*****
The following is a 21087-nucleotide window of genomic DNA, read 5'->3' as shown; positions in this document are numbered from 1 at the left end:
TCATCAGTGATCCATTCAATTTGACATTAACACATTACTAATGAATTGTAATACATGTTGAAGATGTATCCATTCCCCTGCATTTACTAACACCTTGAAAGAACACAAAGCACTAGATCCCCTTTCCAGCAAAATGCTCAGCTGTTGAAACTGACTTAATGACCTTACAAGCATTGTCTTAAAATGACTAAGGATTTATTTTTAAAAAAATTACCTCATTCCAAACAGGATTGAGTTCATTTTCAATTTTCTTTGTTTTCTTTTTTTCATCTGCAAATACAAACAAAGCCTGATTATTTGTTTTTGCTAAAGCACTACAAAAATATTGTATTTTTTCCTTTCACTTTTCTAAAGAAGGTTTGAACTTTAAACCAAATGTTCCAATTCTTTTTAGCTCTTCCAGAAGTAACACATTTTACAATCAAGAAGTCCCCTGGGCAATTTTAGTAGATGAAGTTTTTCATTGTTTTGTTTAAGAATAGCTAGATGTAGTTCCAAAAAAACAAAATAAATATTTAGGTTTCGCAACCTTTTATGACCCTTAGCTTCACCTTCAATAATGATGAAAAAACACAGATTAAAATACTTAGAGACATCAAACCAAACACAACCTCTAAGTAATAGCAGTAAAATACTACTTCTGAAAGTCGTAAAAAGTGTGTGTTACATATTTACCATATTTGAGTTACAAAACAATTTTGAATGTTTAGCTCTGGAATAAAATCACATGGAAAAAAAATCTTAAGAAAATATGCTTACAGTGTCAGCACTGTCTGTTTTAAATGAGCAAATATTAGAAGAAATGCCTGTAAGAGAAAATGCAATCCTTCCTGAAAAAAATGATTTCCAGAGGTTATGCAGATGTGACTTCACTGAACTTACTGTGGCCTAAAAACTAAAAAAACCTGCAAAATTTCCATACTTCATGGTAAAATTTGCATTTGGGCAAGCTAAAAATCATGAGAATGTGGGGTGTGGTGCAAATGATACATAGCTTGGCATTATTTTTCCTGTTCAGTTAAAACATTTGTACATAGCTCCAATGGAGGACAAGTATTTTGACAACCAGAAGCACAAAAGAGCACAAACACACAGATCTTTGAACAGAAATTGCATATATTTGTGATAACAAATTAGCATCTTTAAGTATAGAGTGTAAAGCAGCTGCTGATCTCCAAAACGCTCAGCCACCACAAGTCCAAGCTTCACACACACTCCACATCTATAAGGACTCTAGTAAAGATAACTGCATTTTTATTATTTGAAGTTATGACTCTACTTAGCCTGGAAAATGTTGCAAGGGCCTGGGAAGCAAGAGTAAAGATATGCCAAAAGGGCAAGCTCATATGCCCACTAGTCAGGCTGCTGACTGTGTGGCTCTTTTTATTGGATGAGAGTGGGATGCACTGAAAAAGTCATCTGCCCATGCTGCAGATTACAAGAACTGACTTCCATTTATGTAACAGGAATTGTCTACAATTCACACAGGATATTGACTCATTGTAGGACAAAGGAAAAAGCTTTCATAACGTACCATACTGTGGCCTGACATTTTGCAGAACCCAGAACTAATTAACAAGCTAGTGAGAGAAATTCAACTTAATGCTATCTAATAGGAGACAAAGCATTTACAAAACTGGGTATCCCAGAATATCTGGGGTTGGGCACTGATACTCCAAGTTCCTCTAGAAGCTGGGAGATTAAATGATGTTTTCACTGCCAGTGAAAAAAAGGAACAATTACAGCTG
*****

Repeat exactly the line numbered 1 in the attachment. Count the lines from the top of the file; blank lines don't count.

The following is a 21087-nucleotide window of genomic DNA, read 5'->3' as shown; positions in this document are numbered from 1 at the left end: